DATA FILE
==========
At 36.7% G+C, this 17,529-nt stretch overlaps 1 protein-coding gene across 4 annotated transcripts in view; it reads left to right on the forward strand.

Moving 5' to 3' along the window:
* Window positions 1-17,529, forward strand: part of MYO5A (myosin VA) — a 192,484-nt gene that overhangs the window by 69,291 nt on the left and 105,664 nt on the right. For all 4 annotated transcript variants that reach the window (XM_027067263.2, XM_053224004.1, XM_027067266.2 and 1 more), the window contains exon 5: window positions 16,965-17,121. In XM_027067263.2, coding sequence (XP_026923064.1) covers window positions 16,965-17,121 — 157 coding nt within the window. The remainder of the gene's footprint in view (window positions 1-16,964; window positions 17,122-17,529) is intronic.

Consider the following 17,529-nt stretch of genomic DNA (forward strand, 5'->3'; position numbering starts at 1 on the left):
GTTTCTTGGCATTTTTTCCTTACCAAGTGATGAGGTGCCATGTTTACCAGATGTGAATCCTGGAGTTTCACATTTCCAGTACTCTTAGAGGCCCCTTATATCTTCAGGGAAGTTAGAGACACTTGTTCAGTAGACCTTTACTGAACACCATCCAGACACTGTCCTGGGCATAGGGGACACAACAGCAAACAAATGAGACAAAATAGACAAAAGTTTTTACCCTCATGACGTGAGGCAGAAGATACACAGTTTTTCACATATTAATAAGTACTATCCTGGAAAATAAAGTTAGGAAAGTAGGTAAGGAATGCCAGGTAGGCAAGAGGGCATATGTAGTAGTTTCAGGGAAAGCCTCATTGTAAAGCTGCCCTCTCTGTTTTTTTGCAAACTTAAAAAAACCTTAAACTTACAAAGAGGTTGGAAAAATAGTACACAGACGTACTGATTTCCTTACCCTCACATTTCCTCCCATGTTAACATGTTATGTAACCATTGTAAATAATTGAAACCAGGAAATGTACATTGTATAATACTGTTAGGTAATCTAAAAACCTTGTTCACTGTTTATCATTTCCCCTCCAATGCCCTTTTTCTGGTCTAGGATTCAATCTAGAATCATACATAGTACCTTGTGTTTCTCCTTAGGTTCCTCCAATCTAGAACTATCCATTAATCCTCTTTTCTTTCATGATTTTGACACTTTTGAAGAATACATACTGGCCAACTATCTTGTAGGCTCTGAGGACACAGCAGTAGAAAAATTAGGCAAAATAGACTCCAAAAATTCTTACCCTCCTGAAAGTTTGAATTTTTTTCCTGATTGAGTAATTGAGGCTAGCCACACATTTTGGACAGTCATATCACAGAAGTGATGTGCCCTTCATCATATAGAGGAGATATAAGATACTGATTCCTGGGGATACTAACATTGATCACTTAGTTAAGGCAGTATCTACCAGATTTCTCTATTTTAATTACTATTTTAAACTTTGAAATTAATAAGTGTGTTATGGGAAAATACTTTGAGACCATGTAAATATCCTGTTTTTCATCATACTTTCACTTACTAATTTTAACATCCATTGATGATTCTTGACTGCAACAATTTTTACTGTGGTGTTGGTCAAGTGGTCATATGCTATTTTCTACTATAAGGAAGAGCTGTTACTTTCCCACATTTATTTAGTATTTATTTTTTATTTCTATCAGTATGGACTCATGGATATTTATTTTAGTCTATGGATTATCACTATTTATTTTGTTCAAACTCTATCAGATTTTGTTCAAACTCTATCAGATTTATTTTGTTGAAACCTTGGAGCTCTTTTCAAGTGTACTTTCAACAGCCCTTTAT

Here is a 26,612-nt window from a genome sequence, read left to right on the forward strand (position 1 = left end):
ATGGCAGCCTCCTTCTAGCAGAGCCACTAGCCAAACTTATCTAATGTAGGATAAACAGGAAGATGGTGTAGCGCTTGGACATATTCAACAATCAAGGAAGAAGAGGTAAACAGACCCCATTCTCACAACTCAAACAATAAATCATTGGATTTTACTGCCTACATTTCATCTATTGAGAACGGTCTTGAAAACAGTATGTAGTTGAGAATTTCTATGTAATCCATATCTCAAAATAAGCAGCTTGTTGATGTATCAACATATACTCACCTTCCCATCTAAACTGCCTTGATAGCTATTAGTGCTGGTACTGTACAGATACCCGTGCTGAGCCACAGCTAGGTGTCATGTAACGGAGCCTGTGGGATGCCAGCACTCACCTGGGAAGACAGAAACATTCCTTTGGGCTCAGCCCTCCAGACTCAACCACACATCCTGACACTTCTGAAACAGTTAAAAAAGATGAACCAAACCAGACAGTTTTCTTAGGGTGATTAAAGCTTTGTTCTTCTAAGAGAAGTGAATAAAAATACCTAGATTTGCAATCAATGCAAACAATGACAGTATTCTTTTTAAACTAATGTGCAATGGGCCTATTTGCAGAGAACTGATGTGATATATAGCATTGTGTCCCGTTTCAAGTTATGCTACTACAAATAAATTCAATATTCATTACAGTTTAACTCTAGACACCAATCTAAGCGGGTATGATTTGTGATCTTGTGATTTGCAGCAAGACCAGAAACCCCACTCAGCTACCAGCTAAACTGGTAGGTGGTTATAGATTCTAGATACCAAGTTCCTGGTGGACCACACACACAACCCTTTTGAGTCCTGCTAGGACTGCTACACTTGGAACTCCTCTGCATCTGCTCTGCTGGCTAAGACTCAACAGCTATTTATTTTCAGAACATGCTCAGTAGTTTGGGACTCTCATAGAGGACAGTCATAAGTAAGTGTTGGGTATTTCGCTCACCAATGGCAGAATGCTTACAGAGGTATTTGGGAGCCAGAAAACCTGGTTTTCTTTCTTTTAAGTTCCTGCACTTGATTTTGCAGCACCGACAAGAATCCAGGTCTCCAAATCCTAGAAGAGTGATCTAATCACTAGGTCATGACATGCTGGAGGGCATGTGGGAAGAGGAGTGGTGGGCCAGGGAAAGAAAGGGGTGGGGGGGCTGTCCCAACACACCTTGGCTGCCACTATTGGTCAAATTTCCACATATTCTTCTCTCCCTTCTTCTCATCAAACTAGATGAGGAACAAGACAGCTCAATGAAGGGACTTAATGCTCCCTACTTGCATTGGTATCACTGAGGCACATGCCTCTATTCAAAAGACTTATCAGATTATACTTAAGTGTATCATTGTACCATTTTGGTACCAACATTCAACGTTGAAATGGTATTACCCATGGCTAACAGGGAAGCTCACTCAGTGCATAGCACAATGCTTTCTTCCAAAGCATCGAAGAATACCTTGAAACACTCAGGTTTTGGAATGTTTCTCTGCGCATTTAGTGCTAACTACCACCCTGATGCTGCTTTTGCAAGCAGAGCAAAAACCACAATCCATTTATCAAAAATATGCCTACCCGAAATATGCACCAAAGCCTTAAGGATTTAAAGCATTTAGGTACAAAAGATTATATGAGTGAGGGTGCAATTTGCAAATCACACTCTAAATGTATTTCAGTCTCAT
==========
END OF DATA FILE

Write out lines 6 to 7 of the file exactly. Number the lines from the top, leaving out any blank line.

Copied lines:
Here is a 26,612-nt window from a genome sequence, read left to right on the forward strand (position 1 = left end):
ATGGCAGCCTCCTTCTAGCAGAGCCACTAGCCAAACTTATCTAATGTAGGATAAACAGGAAGATGGTGTAGCGCTTGGACATATTCAACAATCAAGGAAGAAGAGGTAAACAGACCCCATTCTCACAACTCAAACAATAAATCATTGGATTTTACTGCCTACATTTCATCTATTGAGAACGGTCTTGAAAACAGTATGTAGTTGAGAATTTCTATGTAATCCATATCTCAAAATAAGCAGCTTGTTGATGTATCAACATATACTCACCTTCCCATCTAAACTGCCTTGATAGCTATTAGTGCTGGTACTGTACAGATACCCGTGCTGAGCCACAGCTAGGTGTCATGTAACGGAGCCTGTGGGATGCCAGCACTCACCTGGGAAGACAGAAACATTCCTTTGGGCTCAGCCCTCCAGACTCAACCACACATCCTGACACTTCTGAAACAGTTAAAAAAGATGAACCAAACCAGACAGTTTTCTTAGGGTGATTAAAGCTTTGTTCTTCTAAGAGAAGTGAATAAAAATACCTAGATTTGCAATCAATGCAAACAATGACAGTATTCTTTTTAAACTAATGTGCAATGGGCCTATTTGCAGAGAACTGATGTGATATATAGCATTGTGTCCCGTTTCAAGTTATGCTACTACAAATAAATTCAATATTCATTACAGTTTAACTCTAGACACCAATCTAAGCGGGTATGATTTGTGATCTTGTGATTTGCAGCAAGACCAGAAACCCCACTCAGCTACCAGCTAAACTGGTAGGTGGTTATAGATTCTAGATACCAAGTTCCTGGTGGACCACACACACAACCCTTTTGAGTCCTGCTAGGACTGCTACACTTGGAACTCCTCTGCATCTGCTCTGCTGGCTAAGACTCAACAGCTATTTATTTTCAGAACATGCTCAGTAGTTTGGGACTCTCATAGAGGACAGTCATAAGTAAGTGTTGGGTATTTCGCTCACCAATGGCAGAATGCTTACAGAGGTATTTGGGAGCCAGAAAACCTGGTTTTCTTTCTTTTAAGTTCCTGCACTTGATTTTGCAGCACCGACAAGAATCCAGGTCTCCAAATCCTAGAAGAGTGATCTAATCACTAGGTCATGACATGCTGGAGGGCATGTGGGAAGAGGAGTGGTGGGCCAGGGAAAGAAAGGGGTGGGGGGGCTGTCCCAACACACCTTGGCTGCCACTATTGGTCAAATTTCCACATATTCTTCTCTCCCTTCTTCTCATCAAACTAGATGAGGAACAAGACAGCTCAATGAAGGGACTTAATGCTCCCTACTTGCATTGGTATCACTGAGGCACATGCCTCTATTCAAAAGACTTATCAGATTATACTTAAGTGTATCATTGTACCATTTTGGTACCAACATTCAACGTTGAAATGGTATTACCCATGGCTAACAGGGAAGCTCACTCAGTGCATAGCACAATGCTTTCTTCCAAAGCATCGAAGAATACCTTGAAACACTCAGGTTTTGGAATGTTTCTCTGCGCATTTAGTGCTAACTACCACCCTGATGCTGCTTTTGCAAGCAGAGCAAAAACCACAATCCATTTATCAAAAATATGCCTACCCGAAATATGCACCAAAGCCTTAAGGATTTAAAGCATTTAGGTACAAAAGATTATATGAGTGAGGGTGCAATTTGCAAATCACACTCTAAATGTATTTCAGTCTCAT